NEW PISTACHIO RESEARCH FROM CORNELL UNIVERSITY
A new study conducted by Cornell University and published in the journal, Nutrients, determined the phytochemicals in raw and roasted American pistachios.1 This is an exciting area of emerging research that is adding to our knowledge of the nutritional content of pistachios. We already know that pistachios are high in copper and manganese and are a source of selenium, zinc, riboflavin and vitamin E. All of these antioxidant nutrients contribute to the protection of cells from oxidative stress.
ANTIOXIDANT ACTIVITY OF COMMON FOODS
Researchers, led by Dr. Rui Hai Liu, used two methods of measuring antioxidants—the accepted measurement established by the United States Department of Agriculture, called ORAC, which stands for Oxygen Radical Absorbance Capacity; and CAA, short for Cellular Antioxidant Activity.2
ORAC is the measurement of a food’s ability to attack the free radicals in your body that are hard at work, damaging your cells. The higher the ORAC score, the more antioxidant potential there is in that food. As the name suggests, antioxidants prevent free radicals from damaging and oxidizing the cells in our bodies.
CAA is a new method that looks more closely at what might happen with cells in the human body. While it’s still an emerging area of research, it is believed that antioxidants may help protect from free radical damage by preventing the oxidation of cells. Scientists believe that free radical damage can occur to the body during normal life processes (eating, breathing, exercising, environmental toxins).
Oxygen Radical Absorbance Capacity (ORAC) of Complete Proteins (μg TE/100 g) is a method that compares common types of complete protein foods and their ability to fight free radicals (in a lab test).
New Research Suggests Pistachios May Have a High Antioxidant Capacity
A new study conducted by Cornell University and published in the journal, Nutrients, suggests that pistachios may have a high antioxidant capacity, among the highest when compared to values reported in research of many foods commonly known for their antioxidant capacity, such as blueberries, pomegranates, cherries, beets, and red wine.1,2,3,4 The purpose of the research was to measure the level of antioxidant “capacity” of pistachios.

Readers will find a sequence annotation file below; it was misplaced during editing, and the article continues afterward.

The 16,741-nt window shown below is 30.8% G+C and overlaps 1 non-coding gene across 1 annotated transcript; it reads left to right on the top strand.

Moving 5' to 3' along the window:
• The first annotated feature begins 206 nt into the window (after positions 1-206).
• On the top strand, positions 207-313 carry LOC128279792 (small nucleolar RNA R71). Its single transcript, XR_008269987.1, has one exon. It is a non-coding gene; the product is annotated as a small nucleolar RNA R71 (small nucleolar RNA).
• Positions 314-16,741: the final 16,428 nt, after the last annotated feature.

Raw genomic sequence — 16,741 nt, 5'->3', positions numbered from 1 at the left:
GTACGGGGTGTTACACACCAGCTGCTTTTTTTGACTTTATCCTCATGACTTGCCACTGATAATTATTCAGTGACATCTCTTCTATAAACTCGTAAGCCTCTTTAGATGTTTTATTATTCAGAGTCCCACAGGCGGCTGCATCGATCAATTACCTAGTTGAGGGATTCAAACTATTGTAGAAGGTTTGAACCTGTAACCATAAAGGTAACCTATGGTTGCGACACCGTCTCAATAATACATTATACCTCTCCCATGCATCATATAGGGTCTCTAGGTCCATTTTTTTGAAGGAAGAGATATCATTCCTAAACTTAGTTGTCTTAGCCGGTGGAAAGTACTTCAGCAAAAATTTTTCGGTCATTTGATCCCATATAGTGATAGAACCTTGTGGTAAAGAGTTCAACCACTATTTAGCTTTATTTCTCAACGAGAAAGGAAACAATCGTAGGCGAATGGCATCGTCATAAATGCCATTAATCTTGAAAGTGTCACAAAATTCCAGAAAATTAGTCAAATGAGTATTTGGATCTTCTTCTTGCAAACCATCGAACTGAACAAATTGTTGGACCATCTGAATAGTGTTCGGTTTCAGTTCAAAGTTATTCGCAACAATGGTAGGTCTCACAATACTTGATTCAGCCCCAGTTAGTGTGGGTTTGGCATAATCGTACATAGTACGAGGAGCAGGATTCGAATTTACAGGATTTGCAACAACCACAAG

Below are several useful downloads
for health professionals like you to use in your practice.
The Skinny on American PistachiosDownload
More Reasons to EatDownload
Gestational Diabetes StudyDownload
Healthy Heart Fact SheetDownload
Health and NutritionDownload
Welcome to the American Pistachio Growers
premier toolkit for supermarket dietitians!
We greatly value your importance as educators in the retail environment and hope you find this toolkit helpful!
We have put together a collection of everything you need to offer convenient, impactful resources for healthful living in your stores and communities. You may use this information in your written or online publications, culinary demos, and community education.
This toolkit guide will give you easy-to-follow instructions for utilizing these resources to provide exciting health messages for your community.Download
Share the health benefits of plant-based proteins with this research-based fact sheet, which works well for in-store education and community nutrition classes.Download
This short article with practical tips, written by Sharon Palmer, RDN, may be used as a handout, copy for your online or print communications, or in-store communication.Download
This guide offers you everything you need to know to host a successful culinary demonstration featuring pistachios.Download
A collection of some of our favorite, healthful recipes with images for use in cooking classes, online and print publications, and educational outreach.Download
If you’re looking for fun, exciting angles to promote healthful living during seasonal moments in time, we’ve got you covered with this handy guide.Download
Connect with your followers and community with these pre-written, dietitian-developed social media posts, including links to healthful resources.Download